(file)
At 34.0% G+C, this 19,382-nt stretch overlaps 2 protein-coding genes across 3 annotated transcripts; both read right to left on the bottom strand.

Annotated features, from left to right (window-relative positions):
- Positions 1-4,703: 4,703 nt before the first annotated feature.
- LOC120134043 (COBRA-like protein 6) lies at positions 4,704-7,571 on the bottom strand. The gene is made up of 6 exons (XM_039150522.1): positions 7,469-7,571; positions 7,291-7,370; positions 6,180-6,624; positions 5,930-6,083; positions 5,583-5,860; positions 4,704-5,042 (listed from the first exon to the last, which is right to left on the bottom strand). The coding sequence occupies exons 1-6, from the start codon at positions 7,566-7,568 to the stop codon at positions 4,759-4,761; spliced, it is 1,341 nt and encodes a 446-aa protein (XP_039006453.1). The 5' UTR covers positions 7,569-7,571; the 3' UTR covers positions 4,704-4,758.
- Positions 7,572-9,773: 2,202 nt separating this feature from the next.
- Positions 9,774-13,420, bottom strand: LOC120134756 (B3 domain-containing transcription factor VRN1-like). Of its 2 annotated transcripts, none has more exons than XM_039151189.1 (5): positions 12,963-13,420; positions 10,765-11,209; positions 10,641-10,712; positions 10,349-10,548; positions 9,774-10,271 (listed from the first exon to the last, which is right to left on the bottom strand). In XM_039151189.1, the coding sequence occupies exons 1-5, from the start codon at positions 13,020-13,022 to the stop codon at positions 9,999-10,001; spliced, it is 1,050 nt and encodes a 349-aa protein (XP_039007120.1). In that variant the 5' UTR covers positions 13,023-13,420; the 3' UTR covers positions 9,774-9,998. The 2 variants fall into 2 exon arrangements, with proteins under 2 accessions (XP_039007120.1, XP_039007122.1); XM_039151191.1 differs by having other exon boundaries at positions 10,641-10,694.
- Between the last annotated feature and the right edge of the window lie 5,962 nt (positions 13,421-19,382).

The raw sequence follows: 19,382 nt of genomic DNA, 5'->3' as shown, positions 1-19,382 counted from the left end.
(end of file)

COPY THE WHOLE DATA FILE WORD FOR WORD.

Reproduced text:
At 34.0% G+C, this 19,382-nt stretch overlaps 2 protein-coding genes across 3 annotated transcripts; both read right to left on the bottom strand.

Annotated features, from left to right (window-relative positions):
- Positions 1-4,703: 4,703 nt before the first annotated feature.
- LOC120134043 (COBRA-like protein 6) lies at positions 4,704-7,571 on the bottom strand. The gene is made up of 6 exons (XM_039150522.1): positions 7,469-7,571; positions 7,291-7,370; positions 6,180-6,624; positions 5,930-6,083; positions 5,583-5,860; positions 4,704-5,042 (listed from the first exon to the last, which is right to left on the bottom strand). The coding sequence occupies exons 1-6, from the start codon at positions 7,566-7,568 to the stop codon at positions 4,759-4,761; spliced, it is 1,341 nt and encodes a 446-aa protein (XP_039006453.1). The 5' UTR covers positions 7,569-7,571; the 3' UTR covers positions 4,704-4,758.
- Positions 7,572-9,773: 2,202 nt separating this feature from the next.
- Positions 9,774-13,420, bottom strand: LOC120134756 (B3 domain-containing transcription factor VRN1-like). Of its 2 annotated transcripts, none has more exons than XM_039151189.1 (5): positions 12,963-13,420; positions 10,765-11,209; positions 10,641-10,712; positions 10,349-10,548; positions 9,774-10,271 (listed from the first exon to the last, which is right to left on the bottom strand). In XM_039151189.1, the coding sequence occupies exons 1-5, from the start codon at positions 13,020-13,022 to the stop codon at positions 9,999-10,001; spliced, it is 1,050 nt and encodes a 349-aa protein (XP_039007120.1). In that variant the 5' UTR covers positions 13,023-13,420; the 3' UTR covers positions 9,774-9,998. The 2 variants fall into 2 exon arrangements, with proteins under 2 accessions (XP_039007120.1, XP_039007122.1); XM_039151191.1 differs by having other exon boundaries at positions 10,641-10,694.
- Between the last annotated feature and the right edge of the window lie 5,962 nt (positions 13,421-19,382).

The raw sequence follows: 19,382 nt of genomic DNA, 5'->3' as shown, positions 1-19,382 counted from the left end.